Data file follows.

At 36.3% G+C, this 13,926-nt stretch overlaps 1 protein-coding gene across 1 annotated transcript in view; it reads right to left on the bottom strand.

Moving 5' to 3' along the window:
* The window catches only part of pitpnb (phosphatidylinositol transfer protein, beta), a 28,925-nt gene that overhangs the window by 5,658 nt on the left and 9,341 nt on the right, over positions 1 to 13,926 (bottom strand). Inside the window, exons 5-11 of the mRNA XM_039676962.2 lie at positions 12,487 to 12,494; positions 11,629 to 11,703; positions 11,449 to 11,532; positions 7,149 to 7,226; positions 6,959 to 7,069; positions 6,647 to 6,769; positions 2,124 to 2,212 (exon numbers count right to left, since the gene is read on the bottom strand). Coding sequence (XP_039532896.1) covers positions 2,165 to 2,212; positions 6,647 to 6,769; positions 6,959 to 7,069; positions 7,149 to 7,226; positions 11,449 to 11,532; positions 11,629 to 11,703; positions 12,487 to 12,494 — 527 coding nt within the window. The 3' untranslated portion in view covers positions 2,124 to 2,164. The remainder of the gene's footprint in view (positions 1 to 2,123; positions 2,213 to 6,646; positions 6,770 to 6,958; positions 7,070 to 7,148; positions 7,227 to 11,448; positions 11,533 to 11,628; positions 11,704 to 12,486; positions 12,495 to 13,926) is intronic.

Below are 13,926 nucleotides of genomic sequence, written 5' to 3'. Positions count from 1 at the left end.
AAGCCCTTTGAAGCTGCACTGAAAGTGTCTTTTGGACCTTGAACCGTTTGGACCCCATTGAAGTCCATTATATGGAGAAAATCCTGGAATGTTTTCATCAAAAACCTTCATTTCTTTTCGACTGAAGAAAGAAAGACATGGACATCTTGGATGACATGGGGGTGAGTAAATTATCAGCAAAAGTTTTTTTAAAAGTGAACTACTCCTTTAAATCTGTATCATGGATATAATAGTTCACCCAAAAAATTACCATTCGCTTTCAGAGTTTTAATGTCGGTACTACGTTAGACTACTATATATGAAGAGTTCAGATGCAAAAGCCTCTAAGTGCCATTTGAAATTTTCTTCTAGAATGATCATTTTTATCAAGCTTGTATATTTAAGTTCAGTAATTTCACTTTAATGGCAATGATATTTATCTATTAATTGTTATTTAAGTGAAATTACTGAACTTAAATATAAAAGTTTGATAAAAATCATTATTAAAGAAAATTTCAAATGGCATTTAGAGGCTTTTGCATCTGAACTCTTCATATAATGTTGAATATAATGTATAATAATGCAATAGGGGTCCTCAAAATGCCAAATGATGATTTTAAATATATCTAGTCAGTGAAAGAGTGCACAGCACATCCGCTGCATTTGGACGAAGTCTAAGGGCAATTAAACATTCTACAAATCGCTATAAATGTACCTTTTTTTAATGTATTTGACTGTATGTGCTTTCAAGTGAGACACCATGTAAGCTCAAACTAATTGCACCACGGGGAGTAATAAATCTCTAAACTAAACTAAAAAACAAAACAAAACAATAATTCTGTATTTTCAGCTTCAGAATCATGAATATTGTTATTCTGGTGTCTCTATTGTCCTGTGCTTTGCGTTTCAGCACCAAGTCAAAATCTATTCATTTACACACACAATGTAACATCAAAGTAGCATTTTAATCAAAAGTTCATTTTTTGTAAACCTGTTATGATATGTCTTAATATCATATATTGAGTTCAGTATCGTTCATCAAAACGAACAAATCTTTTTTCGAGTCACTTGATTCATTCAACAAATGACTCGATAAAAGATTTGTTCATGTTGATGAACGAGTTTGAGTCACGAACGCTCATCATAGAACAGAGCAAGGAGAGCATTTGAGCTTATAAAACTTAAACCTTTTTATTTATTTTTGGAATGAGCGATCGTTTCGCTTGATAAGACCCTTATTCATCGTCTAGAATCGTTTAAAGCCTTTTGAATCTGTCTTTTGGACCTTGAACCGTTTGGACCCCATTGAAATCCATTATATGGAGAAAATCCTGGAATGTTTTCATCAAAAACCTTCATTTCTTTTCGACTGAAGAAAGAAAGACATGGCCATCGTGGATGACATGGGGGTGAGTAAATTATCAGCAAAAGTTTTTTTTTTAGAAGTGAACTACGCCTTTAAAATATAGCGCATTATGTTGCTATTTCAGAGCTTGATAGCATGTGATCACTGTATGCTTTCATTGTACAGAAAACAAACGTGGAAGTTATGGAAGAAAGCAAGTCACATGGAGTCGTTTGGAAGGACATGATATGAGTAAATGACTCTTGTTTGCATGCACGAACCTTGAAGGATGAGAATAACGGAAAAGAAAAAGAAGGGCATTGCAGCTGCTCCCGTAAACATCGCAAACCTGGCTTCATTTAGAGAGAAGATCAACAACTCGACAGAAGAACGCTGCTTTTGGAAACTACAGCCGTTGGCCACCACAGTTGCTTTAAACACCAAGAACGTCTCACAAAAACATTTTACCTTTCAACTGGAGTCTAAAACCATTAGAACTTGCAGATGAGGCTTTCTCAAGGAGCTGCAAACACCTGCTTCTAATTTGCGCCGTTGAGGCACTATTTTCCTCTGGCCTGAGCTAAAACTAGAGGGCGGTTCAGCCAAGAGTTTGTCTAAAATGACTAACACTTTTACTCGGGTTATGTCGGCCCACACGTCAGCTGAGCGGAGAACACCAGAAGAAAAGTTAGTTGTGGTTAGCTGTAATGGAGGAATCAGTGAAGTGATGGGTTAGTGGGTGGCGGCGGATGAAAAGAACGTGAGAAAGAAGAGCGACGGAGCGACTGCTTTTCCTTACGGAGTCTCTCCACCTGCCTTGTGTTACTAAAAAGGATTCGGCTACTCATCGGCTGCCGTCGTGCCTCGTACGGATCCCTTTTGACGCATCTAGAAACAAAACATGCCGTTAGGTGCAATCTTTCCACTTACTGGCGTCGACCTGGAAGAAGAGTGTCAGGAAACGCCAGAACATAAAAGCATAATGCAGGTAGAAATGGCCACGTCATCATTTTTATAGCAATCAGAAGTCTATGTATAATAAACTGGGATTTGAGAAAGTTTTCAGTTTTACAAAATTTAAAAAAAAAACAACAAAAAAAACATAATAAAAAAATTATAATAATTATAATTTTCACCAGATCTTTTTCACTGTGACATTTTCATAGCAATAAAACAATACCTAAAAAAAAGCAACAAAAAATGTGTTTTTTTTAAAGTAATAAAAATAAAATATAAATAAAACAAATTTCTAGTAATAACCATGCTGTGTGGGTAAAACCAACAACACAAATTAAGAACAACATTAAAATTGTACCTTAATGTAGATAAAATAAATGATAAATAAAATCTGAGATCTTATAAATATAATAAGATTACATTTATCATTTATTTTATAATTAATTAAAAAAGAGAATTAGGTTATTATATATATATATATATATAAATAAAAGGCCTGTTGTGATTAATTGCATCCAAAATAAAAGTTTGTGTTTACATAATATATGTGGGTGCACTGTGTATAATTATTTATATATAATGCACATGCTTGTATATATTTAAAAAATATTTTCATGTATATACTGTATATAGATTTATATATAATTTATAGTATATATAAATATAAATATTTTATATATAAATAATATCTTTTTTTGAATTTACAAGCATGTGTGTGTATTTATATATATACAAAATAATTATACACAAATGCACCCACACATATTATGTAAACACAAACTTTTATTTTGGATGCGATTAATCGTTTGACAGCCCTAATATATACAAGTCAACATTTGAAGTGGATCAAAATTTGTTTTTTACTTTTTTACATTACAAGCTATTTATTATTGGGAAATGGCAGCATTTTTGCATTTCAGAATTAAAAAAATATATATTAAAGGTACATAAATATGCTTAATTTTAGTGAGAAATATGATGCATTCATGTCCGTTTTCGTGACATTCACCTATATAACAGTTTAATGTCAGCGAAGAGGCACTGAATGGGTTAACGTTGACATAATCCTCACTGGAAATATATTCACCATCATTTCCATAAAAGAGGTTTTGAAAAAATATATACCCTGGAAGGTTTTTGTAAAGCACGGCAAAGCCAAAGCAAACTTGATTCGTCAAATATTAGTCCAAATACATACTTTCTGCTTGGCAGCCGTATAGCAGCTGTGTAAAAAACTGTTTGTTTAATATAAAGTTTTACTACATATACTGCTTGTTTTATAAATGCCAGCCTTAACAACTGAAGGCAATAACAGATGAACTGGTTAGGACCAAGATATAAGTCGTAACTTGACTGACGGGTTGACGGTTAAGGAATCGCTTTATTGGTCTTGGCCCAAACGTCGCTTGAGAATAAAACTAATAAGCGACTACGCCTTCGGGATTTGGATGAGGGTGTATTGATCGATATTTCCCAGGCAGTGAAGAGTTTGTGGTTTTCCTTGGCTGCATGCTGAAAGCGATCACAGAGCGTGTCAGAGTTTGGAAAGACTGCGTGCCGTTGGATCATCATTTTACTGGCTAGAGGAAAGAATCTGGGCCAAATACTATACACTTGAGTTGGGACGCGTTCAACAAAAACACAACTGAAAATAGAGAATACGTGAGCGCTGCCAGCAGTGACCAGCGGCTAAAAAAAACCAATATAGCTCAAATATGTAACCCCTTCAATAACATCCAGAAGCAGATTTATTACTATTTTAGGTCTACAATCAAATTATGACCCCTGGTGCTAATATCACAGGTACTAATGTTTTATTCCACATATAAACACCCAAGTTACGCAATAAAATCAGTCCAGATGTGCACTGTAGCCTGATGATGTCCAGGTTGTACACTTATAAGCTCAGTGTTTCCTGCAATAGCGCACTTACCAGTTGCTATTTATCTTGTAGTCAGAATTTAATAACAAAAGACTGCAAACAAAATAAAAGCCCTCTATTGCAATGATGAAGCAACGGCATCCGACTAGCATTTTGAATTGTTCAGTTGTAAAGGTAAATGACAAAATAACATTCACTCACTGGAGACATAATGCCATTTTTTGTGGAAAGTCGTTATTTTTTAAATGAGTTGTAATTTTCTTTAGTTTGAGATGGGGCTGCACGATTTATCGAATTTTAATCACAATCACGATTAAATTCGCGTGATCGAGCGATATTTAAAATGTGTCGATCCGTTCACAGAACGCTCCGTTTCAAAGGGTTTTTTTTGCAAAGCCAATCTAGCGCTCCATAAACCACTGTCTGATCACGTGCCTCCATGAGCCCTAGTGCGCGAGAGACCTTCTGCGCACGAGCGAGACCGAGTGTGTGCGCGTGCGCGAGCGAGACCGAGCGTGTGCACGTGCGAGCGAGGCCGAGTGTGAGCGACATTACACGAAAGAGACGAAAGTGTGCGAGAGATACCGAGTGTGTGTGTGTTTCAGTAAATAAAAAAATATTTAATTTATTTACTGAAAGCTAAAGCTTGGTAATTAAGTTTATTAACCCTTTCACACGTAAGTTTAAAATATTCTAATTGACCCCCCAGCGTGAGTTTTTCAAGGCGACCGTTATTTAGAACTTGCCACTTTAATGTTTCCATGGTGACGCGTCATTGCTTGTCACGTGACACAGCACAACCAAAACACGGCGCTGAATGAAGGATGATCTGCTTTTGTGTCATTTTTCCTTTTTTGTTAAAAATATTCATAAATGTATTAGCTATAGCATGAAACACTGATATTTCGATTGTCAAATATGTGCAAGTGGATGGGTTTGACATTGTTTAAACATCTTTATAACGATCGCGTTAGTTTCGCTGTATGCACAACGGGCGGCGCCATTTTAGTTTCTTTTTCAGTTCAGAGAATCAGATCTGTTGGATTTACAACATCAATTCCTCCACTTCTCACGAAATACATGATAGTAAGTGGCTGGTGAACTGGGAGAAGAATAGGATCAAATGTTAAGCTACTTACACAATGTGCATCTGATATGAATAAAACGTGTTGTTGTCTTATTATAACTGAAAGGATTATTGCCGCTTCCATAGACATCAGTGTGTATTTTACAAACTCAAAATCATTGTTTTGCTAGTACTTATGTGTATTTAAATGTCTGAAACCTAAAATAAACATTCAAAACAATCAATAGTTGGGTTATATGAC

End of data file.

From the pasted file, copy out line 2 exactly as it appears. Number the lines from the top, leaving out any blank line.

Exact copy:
Moving 5' to 3' along the window: